Posted by ESPN.com's Kevin Seifert
BOURBONNAIS, Ill. -- On a random August evening, I felt a crisp breeze and for a moment thought I was standing at a fall practice. It was an unusually cool night on the campus of Olivet Nazarene University. All around me were signs of midseason football.
The Chicago Bears were rolling through a two-minute drill with a precision that suggested they had been practicing for months, not weeks. One constant stood out, however, as the Bears' offense moved down the field. Three times in an eight-play drive, quarterback Jay Cutler found tight end Greg Olsen downfield. Olsen's first two catches converted first downs, and on the third, he one-handed the ball in the corner of the end zone for a touchdown.
Teasing Olsen afterward, Cutler said: "Do you ever use two hands?"
The connection between Cutler and Olsen is no joke, of course. Olsen emerged in camp as Cutler's most trusted and reliable target, the de facto No. 1 receiver on a team with an otherwise inexperienced group of pass-catchers.
The Bears have elevated Olsen to starting status after two years behind veteran Desmond Clark, and the intersection of those events makes Olsen our choice as the NFC North's Emerging Star for 2009.
Even while splitting time last season with Clark, Olsen caught 54 passes; that total was the 10th-most among NFL tight ends and the highest total for a Bears tight end since Mike Ditka caught 75 in 1964. With additional playing time this season and his clear chemistry with Cutler, it seems Olsen is poised to take over the Bears' offense.
"I think people are going to be surprised at how good our receivers are going to be and how much those guys can make plays," Olsen said.
"[But] I look at myself as someone that can be 'That Guy.' I feel like I can do a lot of different stuff: Play the receiving role, play tight end and just do whatever I can to help other people get open or make the play myself. I kind of embrace that and have those high expectations of myself."
Olsen's combination of size (6-foot-5, 255 pounds) and speed (he ran the 40-yard dash in 4.51 seconds during the 2007 scouting combine) provide the Bears enormous flexibility in developing their pre-snap formations. He appears equally comfortable lining up as a tight end, H-back, slot receiver or outside receiver. That versatility helps offensive coordinator Ron Turner create mismatches and keep defenses guessing.
"He's a tight end and we feel confident lining him up on the line to block a defensive end," Turner said. "But he also gives us all kinds of flexibility. We'll have packages for him everywhere on the field."
That confidence didn't crystallize until Olsen improved his blocking skills to reach the Bears' standards. Like many pass-catching tight ends, Olsen wasn't asked to block much while playing at the University of Miami. As a result, he spent much of the past two years learning technique and understanding how to use his body.
"Everybody knew he came in as a great receiver," Clark said. "It was funny watching him trying to block his first year. He admits it -- he didn't work on his footwork and that kind of stuff at Miami because he didn't have to. When he got here, me and [former Bears tight end John Gilmore] used to sit back and crack jokes about it. Now, when you look at his footwork, it's right there with any tight end in the league. So the past couple years, he's really put in the work to get better."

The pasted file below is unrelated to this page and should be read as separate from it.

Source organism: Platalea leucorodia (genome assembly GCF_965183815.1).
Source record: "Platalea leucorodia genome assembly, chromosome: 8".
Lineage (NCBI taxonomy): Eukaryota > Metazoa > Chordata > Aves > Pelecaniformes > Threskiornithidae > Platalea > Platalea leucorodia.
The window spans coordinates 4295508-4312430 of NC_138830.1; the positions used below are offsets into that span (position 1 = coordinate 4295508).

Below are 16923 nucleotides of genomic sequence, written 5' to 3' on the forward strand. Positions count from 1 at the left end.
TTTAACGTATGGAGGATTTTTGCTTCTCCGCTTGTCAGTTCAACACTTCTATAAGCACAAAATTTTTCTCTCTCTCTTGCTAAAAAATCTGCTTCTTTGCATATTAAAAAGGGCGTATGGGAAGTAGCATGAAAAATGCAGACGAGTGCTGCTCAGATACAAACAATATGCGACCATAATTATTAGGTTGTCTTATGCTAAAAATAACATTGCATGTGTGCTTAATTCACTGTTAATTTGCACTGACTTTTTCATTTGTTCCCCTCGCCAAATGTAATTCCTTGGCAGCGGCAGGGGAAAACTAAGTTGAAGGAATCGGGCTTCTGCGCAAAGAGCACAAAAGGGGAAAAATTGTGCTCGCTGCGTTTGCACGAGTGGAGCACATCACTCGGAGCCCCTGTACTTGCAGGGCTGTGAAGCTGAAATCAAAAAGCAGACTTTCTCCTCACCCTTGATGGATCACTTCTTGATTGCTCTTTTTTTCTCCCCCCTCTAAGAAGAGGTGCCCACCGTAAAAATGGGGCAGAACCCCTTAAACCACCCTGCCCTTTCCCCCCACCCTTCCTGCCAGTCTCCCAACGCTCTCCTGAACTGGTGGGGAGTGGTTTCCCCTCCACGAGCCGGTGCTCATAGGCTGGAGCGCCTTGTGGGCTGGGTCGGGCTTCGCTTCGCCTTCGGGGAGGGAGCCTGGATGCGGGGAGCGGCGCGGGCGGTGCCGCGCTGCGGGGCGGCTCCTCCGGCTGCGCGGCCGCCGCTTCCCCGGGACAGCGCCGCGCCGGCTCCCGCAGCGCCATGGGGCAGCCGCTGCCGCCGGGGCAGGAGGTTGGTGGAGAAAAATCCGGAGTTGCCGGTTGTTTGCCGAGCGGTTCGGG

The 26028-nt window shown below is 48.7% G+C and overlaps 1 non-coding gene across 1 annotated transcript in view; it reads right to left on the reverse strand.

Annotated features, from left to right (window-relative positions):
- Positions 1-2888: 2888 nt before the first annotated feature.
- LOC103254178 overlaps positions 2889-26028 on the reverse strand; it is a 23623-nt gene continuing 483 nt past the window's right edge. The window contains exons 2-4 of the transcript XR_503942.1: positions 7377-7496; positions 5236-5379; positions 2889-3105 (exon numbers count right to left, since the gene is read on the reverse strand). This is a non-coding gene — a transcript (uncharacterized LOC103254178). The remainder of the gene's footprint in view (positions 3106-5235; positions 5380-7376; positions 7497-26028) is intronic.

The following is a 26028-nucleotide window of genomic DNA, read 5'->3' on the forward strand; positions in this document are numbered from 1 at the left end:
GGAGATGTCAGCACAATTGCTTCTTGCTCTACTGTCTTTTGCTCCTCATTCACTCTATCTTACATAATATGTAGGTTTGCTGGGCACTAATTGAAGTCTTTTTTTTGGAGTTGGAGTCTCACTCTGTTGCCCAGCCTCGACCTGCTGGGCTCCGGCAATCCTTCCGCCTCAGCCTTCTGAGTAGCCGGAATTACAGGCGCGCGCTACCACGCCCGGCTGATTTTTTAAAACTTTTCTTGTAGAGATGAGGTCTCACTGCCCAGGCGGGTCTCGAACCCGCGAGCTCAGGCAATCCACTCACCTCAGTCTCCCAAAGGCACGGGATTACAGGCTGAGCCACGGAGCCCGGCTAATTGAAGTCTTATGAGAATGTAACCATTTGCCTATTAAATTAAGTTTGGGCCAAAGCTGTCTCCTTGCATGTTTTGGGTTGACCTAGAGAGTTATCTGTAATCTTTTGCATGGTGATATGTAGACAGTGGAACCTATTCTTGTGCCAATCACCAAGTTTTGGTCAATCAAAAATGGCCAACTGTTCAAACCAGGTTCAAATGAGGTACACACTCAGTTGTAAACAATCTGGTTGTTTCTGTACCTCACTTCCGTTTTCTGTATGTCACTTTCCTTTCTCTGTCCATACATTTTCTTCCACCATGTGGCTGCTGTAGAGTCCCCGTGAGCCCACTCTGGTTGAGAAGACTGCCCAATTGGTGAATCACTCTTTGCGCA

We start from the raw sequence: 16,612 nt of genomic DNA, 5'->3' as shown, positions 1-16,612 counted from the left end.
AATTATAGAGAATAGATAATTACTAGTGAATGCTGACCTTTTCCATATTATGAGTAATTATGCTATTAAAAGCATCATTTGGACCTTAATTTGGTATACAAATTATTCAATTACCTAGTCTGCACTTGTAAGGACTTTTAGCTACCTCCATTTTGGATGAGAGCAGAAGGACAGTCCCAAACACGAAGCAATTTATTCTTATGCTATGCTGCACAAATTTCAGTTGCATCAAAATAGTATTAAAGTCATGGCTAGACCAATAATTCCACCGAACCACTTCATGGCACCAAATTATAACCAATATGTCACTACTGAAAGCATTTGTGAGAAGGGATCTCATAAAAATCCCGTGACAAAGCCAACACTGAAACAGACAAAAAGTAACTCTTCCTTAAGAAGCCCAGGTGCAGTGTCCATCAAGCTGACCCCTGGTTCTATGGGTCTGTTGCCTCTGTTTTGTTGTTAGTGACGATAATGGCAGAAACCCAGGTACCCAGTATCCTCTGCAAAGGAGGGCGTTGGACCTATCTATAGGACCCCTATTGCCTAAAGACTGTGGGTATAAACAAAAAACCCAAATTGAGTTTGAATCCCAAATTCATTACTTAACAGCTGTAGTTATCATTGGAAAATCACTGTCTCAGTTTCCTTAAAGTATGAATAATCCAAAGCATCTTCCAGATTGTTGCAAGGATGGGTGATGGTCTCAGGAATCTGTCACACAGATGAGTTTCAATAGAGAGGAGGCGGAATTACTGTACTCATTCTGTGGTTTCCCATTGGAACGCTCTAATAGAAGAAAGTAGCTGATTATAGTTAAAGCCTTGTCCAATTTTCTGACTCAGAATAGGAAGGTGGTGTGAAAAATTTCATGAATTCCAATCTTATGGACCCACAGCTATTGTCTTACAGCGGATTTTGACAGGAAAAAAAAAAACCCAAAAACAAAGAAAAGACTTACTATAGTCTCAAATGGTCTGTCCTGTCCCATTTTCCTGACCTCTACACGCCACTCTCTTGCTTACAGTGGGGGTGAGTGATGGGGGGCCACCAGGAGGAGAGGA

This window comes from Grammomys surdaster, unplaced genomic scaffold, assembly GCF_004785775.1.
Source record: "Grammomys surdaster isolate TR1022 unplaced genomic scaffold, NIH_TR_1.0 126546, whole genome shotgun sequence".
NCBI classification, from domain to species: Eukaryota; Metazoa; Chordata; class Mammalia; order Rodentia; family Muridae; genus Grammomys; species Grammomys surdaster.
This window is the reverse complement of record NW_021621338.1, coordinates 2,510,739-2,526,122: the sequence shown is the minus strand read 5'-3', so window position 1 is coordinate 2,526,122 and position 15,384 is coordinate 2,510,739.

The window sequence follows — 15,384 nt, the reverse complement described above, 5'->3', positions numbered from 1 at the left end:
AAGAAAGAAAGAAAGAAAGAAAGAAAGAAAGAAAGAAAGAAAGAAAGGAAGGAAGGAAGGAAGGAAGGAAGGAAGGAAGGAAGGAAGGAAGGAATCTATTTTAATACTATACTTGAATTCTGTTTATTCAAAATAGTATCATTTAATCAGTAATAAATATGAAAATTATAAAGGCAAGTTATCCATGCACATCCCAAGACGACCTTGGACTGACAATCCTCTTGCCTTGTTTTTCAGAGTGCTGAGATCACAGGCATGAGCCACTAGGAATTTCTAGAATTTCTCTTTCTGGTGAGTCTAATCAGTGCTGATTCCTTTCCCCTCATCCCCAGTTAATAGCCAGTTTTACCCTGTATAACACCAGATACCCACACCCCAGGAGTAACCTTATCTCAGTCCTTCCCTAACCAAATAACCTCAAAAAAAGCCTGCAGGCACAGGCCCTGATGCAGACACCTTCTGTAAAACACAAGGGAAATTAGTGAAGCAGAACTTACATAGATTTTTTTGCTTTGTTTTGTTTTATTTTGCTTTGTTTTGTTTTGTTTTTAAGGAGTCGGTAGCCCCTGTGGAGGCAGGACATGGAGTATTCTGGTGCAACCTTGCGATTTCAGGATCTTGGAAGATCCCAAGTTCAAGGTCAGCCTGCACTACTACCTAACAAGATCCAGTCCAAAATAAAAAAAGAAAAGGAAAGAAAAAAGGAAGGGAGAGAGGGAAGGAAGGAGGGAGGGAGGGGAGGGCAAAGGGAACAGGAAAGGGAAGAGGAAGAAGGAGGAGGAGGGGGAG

The key, Olsen says, is accepting that technique can help overcome size and strength differential.
"Very rarely is the tight end going to be the bigger of the two guys matched up," he said. "There are very few guys who can overpower a defensive end. It's not going to happen. So especially for us lighter guys, we've got to win with things like footwork and hand placement. I never realized how important that really was. Getting good leverage, learning angles and hand placement and footwork -- all of that goes a long way. People think it's just whoever is bigger and stronger, but that's not really the case."
As he polished his blocking skills this spring, Olsen also focused on developing a relationship with Cutler -- whose April arrival was late by NFL (or, at least, non-Favre) terms. They spoke by phone a few hours after the Bears finalized his acquisition, met a few days later and continued working together this summer after the Bears' offseason program concluded.
For much of July, Olsen, Cutler and other Bears receivers worked through the passing tree on their own time at the team's practice facility. Midway through training camp, Olsen estimated he and Cutler understood each other's thinking 85-90 percent of the time.
"I feel like we have a fairly good idea of what each other wants to do," Olsen said. "Once we get into game-planning, that's where the rest of that comes into play."
With improved blocking, more playing time and an elite-level quarterback, Olsen seems poised for a breakout year. He'll need a monster performance to earn Pro Bowl honors now that perennial All-Pro Tony
Gonzalez has moved to Atlanta and the NFC. But at the very least, everything is in place for Olsen to elevate his name into those elite conversations. Already this summer, he is in midseason form.
"Personally, I feel like I can put myself into that group, which over the past couple years has really been the same guys," Olsen said. "The Gonzalezes, the Jason Wittens, the Dallas Clarks, [Antonio] Gates are kind of the usual suspects when you talk about the best tight ends in the game. Personally, I feel like I have the ability to be one of those guys now that I'm becoming a veteran guy. Those guys have all put in six, seven or eight years in the league.
"I feel like as a young guy I can put myself up there and be one of those guys."